Before we begin, its name is pronounced as “Ee-vee-ya”, and you’re welcome. The Evija is the first ever fully electric British hypercar created and debuted by Lotus. On top of it being an EV, the hypercar could deliver what most people would expect from a futuristic vehicle of such caliber: advanced technological implementations, and insane speeds.
The Lotus Evija is powered by four individual and compact single-speed, helical gear ground planetary gearboxes on each wheel. Each gearbox comes with the e-motor and inverter packaged as a single cylindrical Electrical Drive Unit (EDU) which Lotus is targeting an output of over 490-horsepower per motor. In tandem, the gearboxes will allow the Evija to produce a staggering output of 1,972-horsepower. The car itself has a top speed of over 200mp/h (~300km/h) and is able to hit nought to hundred in under 3 seconds.
The Evija’s impressive speed and power output is supported by a centrally-mounted 2,000 kW lithium-ion battery which is visible from its glass rear screen (where the engine usually sits in a Lotus sports cars). An impressive feat, claimed by Lotus, is that its battery can be charged from nought to 80 percent in just 12 minutes on 350kW EV chargers, while a full charge would only take 18 minutes. Even more jaw-dropping is that a full charge will only take merely 9 minutes on 800kW EV chargers. Undeniably incredible but unfortunately such chargers are not commercially available just yet, especially in Malaysia. So you’ll need more than one glass of teh tarik while you wait for the car to charge in KL.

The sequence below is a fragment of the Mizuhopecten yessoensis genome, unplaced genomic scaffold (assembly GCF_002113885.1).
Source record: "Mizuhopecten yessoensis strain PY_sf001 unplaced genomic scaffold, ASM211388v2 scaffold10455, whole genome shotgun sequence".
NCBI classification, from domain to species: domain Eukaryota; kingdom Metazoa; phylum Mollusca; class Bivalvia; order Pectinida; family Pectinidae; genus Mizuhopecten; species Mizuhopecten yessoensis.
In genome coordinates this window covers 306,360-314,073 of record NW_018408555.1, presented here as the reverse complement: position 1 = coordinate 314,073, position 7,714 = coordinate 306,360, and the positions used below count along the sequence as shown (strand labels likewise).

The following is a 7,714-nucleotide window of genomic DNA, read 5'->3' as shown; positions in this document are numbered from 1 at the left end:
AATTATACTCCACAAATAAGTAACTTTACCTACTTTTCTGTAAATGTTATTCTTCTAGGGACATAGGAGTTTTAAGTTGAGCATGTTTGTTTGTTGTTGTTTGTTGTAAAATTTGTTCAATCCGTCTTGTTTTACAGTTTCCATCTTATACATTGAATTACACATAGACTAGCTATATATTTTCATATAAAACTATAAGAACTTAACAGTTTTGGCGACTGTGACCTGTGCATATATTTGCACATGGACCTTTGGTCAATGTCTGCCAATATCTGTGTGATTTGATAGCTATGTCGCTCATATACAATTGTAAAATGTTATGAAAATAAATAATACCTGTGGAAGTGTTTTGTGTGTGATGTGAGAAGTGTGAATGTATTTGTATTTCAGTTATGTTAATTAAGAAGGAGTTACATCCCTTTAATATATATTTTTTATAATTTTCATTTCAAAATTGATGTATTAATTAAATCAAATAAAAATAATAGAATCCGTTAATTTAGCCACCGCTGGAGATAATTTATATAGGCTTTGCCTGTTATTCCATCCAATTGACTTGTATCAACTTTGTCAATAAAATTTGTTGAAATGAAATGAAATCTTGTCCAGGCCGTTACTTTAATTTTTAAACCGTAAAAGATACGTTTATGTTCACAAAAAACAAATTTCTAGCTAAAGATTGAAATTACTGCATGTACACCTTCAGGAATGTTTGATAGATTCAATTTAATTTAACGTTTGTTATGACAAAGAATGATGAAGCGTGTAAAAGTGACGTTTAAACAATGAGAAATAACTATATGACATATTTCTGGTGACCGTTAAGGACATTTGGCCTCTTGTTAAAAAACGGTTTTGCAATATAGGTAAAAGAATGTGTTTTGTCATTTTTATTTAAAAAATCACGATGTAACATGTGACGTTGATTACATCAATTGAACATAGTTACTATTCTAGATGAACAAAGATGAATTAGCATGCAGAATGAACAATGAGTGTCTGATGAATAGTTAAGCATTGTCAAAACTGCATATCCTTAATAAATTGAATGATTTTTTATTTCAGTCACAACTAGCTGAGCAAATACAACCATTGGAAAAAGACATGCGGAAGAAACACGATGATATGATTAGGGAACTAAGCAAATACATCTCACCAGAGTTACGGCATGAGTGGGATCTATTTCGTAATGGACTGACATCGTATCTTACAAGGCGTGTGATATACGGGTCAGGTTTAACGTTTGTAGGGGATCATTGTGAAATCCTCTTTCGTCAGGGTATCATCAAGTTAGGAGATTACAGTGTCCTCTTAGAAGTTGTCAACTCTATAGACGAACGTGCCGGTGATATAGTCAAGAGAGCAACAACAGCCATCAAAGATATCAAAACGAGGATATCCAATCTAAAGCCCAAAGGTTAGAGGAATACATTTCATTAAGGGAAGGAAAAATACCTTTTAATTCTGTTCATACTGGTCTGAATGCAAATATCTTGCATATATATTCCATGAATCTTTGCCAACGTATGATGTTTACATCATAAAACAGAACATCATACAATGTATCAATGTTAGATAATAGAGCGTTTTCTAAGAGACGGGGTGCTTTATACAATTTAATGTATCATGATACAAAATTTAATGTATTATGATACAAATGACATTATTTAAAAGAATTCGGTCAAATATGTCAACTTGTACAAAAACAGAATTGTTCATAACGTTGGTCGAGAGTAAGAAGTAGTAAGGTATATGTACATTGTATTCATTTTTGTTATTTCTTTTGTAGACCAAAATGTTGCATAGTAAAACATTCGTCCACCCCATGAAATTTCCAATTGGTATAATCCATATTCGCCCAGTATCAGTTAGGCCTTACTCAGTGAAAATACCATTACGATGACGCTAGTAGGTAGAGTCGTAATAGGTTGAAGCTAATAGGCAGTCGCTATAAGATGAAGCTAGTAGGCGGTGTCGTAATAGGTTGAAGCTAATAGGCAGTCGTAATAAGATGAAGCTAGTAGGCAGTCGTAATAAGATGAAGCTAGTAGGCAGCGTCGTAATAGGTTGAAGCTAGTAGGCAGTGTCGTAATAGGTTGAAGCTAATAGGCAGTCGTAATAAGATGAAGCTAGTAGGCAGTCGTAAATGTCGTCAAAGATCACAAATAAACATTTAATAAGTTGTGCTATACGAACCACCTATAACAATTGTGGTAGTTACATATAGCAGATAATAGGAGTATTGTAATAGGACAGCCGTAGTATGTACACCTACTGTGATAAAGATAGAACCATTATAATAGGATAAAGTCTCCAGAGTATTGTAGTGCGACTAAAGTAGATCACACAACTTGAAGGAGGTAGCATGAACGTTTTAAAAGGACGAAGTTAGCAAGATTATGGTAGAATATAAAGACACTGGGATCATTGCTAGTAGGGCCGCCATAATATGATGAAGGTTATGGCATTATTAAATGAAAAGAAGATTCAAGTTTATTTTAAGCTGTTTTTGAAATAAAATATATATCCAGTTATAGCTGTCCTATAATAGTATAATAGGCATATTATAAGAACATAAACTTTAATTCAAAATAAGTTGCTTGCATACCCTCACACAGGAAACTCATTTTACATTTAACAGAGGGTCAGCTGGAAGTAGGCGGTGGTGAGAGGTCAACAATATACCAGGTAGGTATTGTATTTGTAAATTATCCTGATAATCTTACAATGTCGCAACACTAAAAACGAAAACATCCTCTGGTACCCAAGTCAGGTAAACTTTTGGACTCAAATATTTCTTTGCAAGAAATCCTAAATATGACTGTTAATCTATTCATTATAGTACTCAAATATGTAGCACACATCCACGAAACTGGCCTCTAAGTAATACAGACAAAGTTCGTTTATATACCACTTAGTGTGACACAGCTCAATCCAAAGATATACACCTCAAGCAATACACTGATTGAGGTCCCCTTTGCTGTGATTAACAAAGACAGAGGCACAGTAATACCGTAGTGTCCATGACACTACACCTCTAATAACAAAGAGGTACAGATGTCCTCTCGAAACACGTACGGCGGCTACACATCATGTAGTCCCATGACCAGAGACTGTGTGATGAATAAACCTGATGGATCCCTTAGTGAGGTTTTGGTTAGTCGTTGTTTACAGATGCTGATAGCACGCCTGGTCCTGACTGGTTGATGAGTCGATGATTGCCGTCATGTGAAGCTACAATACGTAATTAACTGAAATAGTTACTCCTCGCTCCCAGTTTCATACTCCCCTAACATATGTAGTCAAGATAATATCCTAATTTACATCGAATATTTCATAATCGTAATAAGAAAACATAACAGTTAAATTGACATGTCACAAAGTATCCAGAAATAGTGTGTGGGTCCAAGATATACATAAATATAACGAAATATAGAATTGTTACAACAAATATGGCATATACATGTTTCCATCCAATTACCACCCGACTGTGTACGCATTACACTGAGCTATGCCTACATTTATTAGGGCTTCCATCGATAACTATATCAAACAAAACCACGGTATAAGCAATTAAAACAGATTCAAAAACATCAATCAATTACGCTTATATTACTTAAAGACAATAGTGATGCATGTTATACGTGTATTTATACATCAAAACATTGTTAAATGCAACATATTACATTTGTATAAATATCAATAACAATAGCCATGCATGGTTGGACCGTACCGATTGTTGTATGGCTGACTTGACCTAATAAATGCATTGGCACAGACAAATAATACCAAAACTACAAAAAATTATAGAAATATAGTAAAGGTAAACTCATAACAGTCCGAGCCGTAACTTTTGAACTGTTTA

The Lotus Evija sports a sleek and futuristic look while retaining the company’s signature design typically found in their sports cars, and the company aims to make it the lightest and most powerful production EV hypercar in the market. To go with its futuristic aesthetics, the car adopts several advanced tech including handle-less doors which can only be opened using a key fob or by a switch on its roof, an active rear spoiler which will sit flush with the rear body when unutilised, a LCD dashboard, interactive infotainment system, and cloud connectivity which supports Apple CarPlay and Android Auto.
You may or may not have noticed that the Evija lacks wing mirrors on its exterior. Reason being, the mirrors are replaced entirely by cameras that pops out from its sides when the car is unlocked. The view from these cameras are then projected onto LCD displays located on the interior side of each door, which is still visible to the driver even a passenger is present. Another camera is located externally on the car’s rear which projects its view to a LCD display located at where the rear view mirror is usually found.
It’s expected that a highly advanced EV hypercar, and by Lotus nonetheless, would also sport an intimidating price tag as well. The Lotus Evija will begin production in 2020, and will cost a backbreaking GBP 1.7 million (~MYR 8.7 million) with a deposit of GBP 250,000 (~MYR 1.28 million) for all the Bruce Waynes and Tony Starks out there who wish to secure its a slot from its current 130 unit production.